Wednesday, March 22, 2017

Philosophy, the Theory of Knowledge...and Death! by George A Gordon 1893

On the theory of knowledge the deepest minds of the world have been exercised. One class of thinkers say that knowledge consists wholly of sensation; eyes and ears, and hands and the other senses, and a brain account for the ordered and imposing structure of human science. These men say, "There is nothing in the intellect that was not first in the senses." To this, and in behalf of another class of thinkers, Leibnitz replies, "Nothing except the intellect itself." Kant took up the problem here, and beyond him and his immediate successors the world has not yet gone, and it is not likely to go. The mind has an outfit of powers, of intellectual laws and conditions, in common phrase a soul, antecedent to the play of sensation, whose slumber is broken by the appeal of sense, whose waking state of wide-eyed wonder is induced by the stimulus of outward things, but without whose ordering spirit and understanding heart there could not be such a thing as human knowledge. So much philosophy may be said to have proved. That position vindicates the essential claim of the Greek thinker. His peculiar theory goes further. He contends that knowledge is recognition. When you see the portrait of your friend you recall the friend himself, because you have known him in other days, and because the copy carries your mind back to the reality. Similarly, Plato reasons, beautiful things and just and good and true carry the mind back to the absolute beauty, justice, goodness, and truth. We recognize these copies, we know them because we are able to refer them to the realities in a higher world. But how came we to know those eternal forms according to which we classify the things of sense? We must have beheld them before birth in the supersensible world; we must have brought the knowledge of them with us. When we wake in sense and time, it is to see before us the copies of the realities in the invisible world; to be reminded through what appears of what is, and of our high relationship to that divine realm. A gallery hung with portraits of Mr. Gladstone's contemporaries would serve, on his walking through it, to call up before his mind all the distinguished men whom he has met, with some of whom he has labored, many of whom he has forgotten. This world, according to Plato, is such a gallery. It is hung with the likenesses of the ideal world, decorated with the images of the immortal realities, and when the soul passes through it, it is reminded of the invisible world of beauty and truth and goodness from which it came forth. The argument is, since all knowledge is recognition, the soul must have existed before birth. If it was with God before birth, why may it not return to God after death?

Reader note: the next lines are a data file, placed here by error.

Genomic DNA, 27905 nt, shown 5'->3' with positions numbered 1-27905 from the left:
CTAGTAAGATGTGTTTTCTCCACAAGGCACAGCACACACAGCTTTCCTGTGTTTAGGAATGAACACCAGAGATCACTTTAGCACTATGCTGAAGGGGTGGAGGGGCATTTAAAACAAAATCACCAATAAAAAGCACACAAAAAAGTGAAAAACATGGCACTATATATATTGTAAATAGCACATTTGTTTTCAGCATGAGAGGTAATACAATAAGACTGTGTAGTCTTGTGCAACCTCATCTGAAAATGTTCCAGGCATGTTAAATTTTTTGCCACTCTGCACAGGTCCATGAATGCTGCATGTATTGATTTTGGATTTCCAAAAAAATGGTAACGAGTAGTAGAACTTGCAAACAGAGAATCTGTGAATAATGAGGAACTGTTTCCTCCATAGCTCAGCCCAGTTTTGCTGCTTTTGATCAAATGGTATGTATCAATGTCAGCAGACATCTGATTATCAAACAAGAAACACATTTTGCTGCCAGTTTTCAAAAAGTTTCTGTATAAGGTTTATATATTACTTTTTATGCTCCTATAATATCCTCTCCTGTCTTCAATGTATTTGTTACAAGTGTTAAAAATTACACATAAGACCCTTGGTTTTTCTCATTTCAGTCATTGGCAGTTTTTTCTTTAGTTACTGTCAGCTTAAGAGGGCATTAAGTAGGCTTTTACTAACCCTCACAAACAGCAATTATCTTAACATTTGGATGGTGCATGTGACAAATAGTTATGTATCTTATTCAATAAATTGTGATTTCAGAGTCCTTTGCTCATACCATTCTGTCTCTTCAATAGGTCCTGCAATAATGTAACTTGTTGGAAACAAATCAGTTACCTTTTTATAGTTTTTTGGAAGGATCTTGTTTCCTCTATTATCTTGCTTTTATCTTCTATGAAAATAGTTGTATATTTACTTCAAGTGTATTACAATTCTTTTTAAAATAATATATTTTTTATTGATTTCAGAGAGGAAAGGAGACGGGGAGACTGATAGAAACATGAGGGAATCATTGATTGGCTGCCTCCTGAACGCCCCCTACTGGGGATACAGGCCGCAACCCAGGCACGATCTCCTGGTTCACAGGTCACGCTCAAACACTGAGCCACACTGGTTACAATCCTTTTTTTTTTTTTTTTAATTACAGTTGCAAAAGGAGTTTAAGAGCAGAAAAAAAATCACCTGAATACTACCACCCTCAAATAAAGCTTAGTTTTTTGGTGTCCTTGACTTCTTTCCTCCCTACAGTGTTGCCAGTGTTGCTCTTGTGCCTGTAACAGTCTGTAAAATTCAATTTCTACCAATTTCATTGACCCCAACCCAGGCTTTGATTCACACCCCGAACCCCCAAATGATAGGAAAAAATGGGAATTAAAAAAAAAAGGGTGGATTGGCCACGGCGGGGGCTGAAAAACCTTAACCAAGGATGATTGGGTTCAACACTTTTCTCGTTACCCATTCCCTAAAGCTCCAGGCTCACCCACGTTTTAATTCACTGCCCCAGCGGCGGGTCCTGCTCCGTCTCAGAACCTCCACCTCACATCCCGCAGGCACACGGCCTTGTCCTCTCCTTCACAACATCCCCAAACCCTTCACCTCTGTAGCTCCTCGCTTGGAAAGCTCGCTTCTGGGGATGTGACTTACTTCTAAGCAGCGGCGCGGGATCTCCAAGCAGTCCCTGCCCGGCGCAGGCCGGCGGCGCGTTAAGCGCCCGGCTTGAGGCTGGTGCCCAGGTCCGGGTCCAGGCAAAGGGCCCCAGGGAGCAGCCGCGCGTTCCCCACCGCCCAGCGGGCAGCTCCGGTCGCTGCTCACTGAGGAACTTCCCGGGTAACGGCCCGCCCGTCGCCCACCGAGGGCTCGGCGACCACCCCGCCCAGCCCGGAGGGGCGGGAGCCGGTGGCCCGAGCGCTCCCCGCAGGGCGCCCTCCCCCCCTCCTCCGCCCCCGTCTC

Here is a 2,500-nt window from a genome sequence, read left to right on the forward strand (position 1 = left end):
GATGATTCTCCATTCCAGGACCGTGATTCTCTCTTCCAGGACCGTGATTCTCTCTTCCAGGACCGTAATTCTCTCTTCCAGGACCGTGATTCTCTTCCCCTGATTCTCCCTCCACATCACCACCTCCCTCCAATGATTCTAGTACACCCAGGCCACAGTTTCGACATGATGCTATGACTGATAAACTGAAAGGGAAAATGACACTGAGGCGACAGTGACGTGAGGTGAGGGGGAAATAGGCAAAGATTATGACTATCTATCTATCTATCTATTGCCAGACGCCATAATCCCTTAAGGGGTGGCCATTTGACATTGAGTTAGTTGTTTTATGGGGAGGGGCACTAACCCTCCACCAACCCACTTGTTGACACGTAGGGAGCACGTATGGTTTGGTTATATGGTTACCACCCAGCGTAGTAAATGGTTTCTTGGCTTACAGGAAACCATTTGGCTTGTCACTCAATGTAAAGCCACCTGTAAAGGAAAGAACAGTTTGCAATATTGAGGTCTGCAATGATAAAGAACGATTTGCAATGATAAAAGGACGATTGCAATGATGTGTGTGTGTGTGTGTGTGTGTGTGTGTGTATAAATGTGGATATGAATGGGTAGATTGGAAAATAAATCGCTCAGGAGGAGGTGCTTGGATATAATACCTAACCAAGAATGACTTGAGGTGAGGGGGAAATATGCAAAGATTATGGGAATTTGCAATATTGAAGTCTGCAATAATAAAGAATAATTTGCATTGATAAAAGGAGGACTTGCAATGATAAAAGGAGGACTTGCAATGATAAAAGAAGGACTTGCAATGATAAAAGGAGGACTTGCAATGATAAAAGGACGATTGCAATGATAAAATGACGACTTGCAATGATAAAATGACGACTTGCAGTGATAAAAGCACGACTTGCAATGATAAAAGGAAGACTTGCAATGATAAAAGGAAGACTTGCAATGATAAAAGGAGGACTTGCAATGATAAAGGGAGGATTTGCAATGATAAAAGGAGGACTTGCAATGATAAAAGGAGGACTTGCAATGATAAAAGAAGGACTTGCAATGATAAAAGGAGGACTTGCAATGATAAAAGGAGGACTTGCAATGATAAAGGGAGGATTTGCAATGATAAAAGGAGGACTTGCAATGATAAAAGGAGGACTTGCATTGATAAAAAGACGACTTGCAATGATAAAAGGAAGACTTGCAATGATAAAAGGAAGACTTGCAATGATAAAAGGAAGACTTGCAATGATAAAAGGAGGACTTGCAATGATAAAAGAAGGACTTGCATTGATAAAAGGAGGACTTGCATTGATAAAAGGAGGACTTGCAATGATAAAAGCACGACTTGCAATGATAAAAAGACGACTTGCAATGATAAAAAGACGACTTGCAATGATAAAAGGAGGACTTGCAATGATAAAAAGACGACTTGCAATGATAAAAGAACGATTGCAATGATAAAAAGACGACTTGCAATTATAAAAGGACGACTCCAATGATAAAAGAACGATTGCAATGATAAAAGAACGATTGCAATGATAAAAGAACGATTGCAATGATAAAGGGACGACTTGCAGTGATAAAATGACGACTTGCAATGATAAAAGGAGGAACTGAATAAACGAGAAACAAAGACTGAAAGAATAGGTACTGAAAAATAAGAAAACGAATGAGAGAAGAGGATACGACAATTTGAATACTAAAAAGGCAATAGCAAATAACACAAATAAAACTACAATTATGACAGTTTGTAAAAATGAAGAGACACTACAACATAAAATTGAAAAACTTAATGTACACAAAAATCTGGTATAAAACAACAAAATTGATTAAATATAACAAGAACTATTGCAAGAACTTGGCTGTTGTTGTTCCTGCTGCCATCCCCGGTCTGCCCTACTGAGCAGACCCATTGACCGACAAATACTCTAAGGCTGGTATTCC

The argument may not establish all that Plato thought it did. Still, it vindicates the non-sensuous character of the soul, its origin in the spiritual sphere, its kinship to the Mind that orders and knows the universe.

The interlocutors still appear to Socrates unsatisfied. They seem still haunted with the childish apprehension that the wind will literally blow the soul to pieces and disperse it as it issues from the body, especially when it happens that a man dies not in a calm but in a high wind. Thus the transition is made to the third argument.